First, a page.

“I was also a Robotics Design judge at the national Big Bang Digital Competition. It was an incredible opportunity and a great honour – I do a lot of programming, but I am still an apprentice and fully expected a more senior, experienced engineer to be selected.”

Developing a broad skillset

Volunteering has enabled Dilani to acquire many new skills and hone existing ones. Time management skills are essential, given the need for her to combine her numerous volunteer commitments with the demands of her apprenticeship.

Dilani’s communication and listening skills came to the fore when, as a STEM Ambassador, she set students an exciting challenge that required them to develop precise definitions and give clear instructions – the very essence of software engineering. “I pretended to be an alien from Area 51 who wanted to learn how to make a peanut and jelly sandwich,” she said.

“It was all done remotely. I had two cameras positioned above and in front of me so that the students could watch as I did exactly what they told me to do. At first, they found it difficult, but they soon got the hang of it. It was a very creative exercise that was also great fun!”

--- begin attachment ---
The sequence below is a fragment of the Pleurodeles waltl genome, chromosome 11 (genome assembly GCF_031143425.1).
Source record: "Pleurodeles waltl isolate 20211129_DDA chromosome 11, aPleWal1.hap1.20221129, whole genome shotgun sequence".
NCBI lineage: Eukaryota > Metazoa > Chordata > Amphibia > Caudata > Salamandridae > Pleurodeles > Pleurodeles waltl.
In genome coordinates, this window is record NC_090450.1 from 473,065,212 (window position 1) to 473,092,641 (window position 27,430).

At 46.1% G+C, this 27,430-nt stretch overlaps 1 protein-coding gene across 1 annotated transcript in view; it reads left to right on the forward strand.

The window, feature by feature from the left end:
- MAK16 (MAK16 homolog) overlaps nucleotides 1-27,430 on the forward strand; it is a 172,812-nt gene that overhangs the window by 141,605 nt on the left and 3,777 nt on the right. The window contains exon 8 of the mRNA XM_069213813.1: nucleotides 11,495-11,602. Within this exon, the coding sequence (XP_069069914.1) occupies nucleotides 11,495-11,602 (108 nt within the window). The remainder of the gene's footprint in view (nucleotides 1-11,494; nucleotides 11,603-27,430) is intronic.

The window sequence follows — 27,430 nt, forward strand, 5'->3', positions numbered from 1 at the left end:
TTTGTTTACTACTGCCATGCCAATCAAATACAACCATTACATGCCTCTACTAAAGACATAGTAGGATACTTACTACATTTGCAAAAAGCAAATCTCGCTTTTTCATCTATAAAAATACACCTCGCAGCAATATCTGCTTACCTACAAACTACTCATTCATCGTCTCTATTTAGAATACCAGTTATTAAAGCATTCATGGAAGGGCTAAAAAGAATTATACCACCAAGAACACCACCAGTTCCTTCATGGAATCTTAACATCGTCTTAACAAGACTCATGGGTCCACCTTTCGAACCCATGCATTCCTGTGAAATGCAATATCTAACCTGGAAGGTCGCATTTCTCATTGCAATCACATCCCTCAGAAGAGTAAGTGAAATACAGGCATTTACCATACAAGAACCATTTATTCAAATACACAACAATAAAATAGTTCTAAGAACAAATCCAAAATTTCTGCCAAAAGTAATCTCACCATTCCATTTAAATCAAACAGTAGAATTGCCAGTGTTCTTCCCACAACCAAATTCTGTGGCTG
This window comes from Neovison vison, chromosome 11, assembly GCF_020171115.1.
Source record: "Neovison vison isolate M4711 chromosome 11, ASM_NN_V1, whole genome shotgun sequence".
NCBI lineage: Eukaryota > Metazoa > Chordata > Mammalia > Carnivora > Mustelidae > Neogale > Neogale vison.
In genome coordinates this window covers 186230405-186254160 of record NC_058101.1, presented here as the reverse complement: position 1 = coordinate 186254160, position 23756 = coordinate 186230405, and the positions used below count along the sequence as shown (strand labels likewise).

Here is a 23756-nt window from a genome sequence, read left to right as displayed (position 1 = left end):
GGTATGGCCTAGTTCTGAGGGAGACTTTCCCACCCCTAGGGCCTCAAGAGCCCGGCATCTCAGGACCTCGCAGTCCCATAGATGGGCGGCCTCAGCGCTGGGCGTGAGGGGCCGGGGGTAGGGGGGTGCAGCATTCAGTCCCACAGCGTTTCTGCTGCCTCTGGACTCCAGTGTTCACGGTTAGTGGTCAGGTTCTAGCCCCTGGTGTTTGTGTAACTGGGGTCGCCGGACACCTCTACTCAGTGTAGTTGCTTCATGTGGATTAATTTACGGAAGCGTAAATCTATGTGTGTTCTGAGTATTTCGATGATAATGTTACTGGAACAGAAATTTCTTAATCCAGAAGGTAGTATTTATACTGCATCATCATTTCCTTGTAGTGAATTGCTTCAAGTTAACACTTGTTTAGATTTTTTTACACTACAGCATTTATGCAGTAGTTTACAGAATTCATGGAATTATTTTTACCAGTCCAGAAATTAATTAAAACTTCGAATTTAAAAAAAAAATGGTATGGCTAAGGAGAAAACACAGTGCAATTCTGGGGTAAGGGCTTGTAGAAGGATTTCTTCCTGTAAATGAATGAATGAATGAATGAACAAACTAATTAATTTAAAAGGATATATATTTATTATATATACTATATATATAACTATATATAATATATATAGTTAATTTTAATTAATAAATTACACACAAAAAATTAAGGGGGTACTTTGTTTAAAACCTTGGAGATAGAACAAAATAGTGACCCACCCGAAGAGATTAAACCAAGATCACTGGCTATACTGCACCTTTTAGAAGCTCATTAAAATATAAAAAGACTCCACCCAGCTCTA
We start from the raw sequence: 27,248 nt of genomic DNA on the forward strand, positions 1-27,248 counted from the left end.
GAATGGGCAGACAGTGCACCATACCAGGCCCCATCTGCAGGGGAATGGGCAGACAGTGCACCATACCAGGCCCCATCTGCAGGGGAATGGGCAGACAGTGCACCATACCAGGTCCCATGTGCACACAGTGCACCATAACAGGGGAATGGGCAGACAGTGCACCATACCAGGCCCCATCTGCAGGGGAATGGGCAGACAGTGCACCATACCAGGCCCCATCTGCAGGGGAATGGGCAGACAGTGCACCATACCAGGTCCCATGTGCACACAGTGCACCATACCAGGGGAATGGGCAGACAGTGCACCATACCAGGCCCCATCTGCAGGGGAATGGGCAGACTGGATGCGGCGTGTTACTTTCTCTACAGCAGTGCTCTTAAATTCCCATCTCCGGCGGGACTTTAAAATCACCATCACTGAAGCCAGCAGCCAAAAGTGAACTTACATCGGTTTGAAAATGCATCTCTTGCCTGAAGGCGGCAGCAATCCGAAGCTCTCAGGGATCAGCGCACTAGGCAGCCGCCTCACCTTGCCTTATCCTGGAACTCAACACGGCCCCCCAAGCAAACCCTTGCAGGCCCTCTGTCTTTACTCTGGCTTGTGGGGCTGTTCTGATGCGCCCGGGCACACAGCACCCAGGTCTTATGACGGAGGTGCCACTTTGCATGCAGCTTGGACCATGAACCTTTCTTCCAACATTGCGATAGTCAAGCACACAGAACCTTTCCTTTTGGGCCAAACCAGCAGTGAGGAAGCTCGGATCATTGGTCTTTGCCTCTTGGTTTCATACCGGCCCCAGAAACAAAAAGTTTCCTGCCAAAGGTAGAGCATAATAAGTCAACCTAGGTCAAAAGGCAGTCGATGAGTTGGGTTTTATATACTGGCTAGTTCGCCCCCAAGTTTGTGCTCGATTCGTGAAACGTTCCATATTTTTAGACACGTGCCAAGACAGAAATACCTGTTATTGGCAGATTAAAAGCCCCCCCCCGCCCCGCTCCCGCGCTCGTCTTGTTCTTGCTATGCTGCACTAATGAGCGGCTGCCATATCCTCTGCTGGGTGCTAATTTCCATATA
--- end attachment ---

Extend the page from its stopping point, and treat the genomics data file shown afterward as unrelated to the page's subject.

Dilani’s involvement in robotics competitions for young people has been particularly beneficial in terms of developing her skill set. “I had high-visibility roles with a significant level of responsibility,” she said.

“I really appreciated the chance to influence the quality of the event in a positive way and to interact and collaborate with the various teams. I also developed strong assessment, interpersonal and communication skills. I felt proud to be a role model.”

Dilani doesn’t shy away from taking on new and challenging responsibilities. She stepped in at short notice to deliver a speech to the 2018 Horizons Bursary winners; was a STEM volunteer speaker at the 2019 Big Bang Fair; and spoke about STEM and her career to 1,900 young people attending the Big Assembly 2019, which was broadcast to a further 20,000 online viewers.  

She is also an IET Young Professional Ambassador, which means she is connected to a global network of other IET volunteers between the ages of 18 and 35. In this role, she contributes to events led by the London Young Professionals Network Committee; provides an apprentice perspective to discussions and research opportunities, and helps build a community for Young Professionals in London.

Outstanding achievement

Dilani was “surprised, overwhelmed and very proud” to have won the 2020 IET Paul Fletcher Award, which is given to young professional volunteers for outstanding achievement in contributing to the activities of the IET.

“I honestly didn’t expect to win,” she said. “The other finalists were all far more experienced than me and have achieved greater things as they have progressed in their career. I’m very grateful to have been singled out for an award at such an early stage in my career.

“This award shows that I am making a difference – and an impact on young people’s lives. It gives me the opportunity to excel, continue volunteering on a larger scale and network more with other STEM professionals. It will also help me progress in my career.”